Pandemic doesn't slow planning for historic celebration
In the midst of an historic time around the world, Virginia Tech is preparing to honor, celebrate, and propel the university forward from a monumental milestone.
Beginning in fall 2021, the university will begin a multifaceted celebration of its sesquicentennial anniversary. Since March, the Sesquicentennial Steering Committee and work groups with members from across the university community have met virtually to craft a vision for lifting up Virginia Tech’s first 150 years in a way that looks at the past, lives in the present, and leans into the future.
The result of this effort will be a celebration that engages individual Hokies and communities as well as demonstrates the impact of the university. A key focus will be a personal and institutional commitment to service, embodied in the university motto, Ut Prosim (That I May Serve). The sesquicentennial includes honest and heartfelt examinations of the past and expectations and desires for future, which will be curated with perspective added from the current COVID-19 pandemic and the nationwide calls for racial justice reforms.
“These insights will help transform the university’s sesquicentennial anniversary into a series of milestone events that focus our energy on our community’s hopes, dreams, and aspirations for the next 150 years,” said Virginia Tech President Tim Sands. “We will celebrate our many successes, acknowledge lessons learned, and incorporate these experiences into our vision for the future.”
Putting the university’s past and future in the context of the present is a top priority and is at the forefront of the work being done by the Engagement work group.
The members are tasked with gaining insights from each of the widespread and diverse communities that make up Virginia Tech. They have already begun this work, holding focus groups and seeking feedback from students, faculty, alumni, and community members across the university’s entire global footprint.
“We’re asking people to think big as to what they might want this celebration to look like and the types of activities they’d be interested in taking part in,” said Debbie Day, associate vice president for alumni relations. “At the same time, we’re thinking about questions such as Virginia Tech’s responsibility as an institution to assist with COVID-19 and to take a stand against social injustice.”
One effort to provide context for the celebration is the steering committee’s partnership with the Council on Virginia Tech History, which examines the university’s histories and lifts up the unheard voices of people and groups who were marginalized in the past. The Projects and Products working group is curating projects from across the university and is tracking projects by the council and other groups to collaboratively illustrate and advance the themes of the sesquicentennial.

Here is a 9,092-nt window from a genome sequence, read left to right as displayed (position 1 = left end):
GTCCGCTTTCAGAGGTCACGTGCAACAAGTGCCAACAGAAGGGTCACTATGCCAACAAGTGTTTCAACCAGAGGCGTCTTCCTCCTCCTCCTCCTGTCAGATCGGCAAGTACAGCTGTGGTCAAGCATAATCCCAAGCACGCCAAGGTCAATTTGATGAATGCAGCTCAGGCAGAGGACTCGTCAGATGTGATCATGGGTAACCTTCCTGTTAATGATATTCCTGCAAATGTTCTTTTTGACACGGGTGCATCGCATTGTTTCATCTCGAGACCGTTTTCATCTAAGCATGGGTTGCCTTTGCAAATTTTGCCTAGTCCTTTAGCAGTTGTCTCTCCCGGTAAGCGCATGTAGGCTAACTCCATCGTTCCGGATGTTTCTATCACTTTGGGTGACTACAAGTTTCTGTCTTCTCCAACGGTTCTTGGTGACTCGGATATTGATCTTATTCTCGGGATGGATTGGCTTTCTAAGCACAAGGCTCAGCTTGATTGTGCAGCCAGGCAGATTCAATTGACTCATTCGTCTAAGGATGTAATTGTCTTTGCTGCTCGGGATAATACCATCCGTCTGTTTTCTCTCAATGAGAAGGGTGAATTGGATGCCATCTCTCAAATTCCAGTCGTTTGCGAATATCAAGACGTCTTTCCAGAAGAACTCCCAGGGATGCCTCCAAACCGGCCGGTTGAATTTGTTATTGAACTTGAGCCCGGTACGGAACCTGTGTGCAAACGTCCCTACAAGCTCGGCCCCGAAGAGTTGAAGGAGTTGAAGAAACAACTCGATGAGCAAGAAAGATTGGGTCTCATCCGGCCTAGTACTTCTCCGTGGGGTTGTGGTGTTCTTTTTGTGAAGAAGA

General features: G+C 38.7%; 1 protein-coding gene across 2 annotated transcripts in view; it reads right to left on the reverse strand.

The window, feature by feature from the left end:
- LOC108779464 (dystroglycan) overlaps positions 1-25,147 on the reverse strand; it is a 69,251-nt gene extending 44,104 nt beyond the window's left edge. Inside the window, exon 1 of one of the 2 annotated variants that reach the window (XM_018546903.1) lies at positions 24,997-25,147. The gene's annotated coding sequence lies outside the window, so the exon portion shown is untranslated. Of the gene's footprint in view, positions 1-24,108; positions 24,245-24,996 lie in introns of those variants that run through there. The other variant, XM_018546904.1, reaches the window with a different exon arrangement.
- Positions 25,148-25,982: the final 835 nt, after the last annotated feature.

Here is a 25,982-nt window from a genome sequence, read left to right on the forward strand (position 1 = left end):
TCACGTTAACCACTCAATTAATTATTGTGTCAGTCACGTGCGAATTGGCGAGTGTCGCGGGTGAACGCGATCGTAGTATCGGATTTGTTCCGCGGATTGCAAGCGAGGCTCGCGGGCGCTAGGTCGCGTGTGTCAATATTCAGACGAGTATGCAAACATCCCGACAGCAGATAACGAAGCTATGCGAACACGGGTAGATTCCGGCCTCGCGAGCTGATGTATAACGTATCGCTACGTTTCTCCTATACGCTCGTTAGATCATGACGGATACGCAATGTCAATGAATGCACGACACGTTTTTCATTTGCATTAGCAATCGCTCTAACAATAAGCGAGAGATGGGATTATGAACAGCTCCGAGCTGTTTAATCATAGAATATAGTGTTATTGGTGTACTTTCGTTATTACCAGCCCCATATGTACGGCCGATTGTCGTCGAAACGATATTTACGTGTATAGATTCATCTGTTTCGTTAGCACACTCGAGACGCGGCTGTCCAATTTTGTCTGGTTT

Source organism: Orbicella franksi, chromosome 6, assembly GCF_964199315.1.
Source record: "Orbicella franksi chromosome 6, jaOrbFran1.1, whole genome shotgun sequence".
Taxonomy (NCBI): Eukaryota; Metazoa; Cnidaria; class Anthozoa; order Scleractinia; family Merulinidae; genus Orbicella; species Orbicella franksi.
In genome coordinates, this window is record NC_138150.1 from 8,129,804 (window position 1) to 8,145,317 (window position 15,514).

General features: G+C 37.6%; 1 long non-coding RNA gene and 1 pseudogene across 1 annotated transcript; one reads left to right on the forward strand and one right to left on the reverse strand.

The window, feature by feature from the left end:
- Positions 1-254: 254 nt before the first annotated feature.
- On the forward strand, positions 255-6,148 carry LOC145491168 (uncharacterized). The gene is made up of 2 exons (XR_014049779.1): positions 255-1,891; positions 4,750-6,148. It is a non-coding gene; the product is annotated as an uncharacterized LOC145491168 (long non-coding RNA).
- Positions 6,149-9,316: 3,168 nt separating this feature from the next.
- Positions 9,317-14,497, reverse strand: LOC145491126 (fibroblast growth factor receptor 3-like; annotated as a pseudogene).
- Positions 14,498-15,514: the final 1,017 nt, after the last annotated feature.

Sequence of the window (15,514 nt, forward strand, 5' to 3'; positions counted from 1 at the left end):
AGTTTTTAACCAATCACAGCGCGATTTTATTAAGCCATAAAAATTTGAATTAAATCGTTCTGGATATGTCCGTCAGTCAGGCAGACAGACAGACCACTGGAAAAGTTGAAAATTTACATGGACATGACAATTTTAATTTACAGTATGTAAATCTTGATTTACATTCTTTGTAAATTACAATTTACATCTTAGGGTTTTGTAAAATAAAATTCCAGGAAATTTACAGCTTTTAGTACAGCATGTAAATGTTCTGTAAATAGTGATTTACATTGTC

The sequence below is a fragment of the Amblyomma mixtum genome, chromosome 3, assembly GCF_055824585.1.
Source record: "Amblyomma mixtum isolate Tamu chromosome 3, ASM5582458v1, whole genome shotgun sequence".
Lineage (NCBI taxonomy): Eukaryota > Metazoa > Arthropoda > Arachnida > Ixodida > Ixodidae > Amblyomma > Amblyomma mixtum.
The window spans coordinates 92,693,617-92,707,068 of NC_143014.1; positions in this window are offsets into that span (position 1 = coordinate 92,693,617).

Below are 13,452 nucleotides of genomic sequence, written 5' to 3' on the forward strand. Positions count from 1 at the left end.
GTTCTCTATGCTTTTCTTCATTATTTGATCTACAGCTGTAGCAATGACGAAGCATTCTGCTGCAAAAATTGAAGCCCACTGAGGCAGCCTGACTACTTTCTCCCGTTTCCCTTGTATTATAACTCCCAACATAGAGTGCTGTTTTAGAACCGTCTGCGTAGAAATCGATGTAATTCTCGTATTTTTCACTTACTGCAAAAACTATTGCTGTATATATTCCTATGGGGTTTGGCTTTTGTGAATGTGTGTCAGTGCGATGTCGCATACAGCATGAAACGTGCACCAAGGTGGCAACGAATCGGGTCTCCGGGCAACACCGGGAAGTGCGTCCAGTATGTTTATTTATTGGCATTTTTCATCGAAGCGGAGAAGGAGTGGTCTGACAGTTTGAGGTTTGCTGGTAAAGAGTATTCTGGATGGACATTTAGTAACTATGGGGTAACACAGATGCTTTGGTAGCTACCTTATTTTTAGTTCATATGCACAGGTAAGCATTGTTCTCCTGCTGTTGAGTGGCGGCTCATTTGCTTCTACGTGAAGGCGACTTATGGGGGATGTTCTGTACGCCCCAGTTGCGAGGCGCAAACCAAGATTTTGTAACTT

“Our goal is to discover projects, keep track of their progress, and even seed ideas among faculty, students, and alumni,” said Peter Potter, director of publishing, University Libraries, who leads the diverse group of creatives, producers, archivists, planners, and faculty members.
“A key effort of our work group is to engage people across all of the colleges and campuses. We want people to come to us with their ideas so we can help them and help facilitate collaboration. Whether they are traditional or novel, we’re really open to hearing new ideas about how to tell Virginia Tech’s many stories,” Potter said.
Weaving such efforts, as well as events and programs, together is the task of the Academic work group which will create the overarching themes that uniformly engage every college, school, and department across the university. The themes will also inform the activities of alumni chapters, student groups, and Hokies around the world.
“We want to energize a spirit of collaboration and facilitate engaging with one another in ways that help build both our community and our creativity,” said Navid Ghaffarzadegan, a co-chair of the group and an associate professor in the Grado Department of Industrial and Systems Engineering.
He said the themes will provide the opportunity for the university community to unite over cross-cutting missions such as solving complex programs and transforming how we create and share knowledge as well as engaging our many communities.
“It’s about all the energy we’re going to create together to move us forward,” Ghaffarzadegan said.
Throughout the early fall, the sesquicentennial work groups will continue seeking input on this milestone event. Those wishing to take part in this process can ask a question or share their ideas or view updates on the vt.edu/150 website.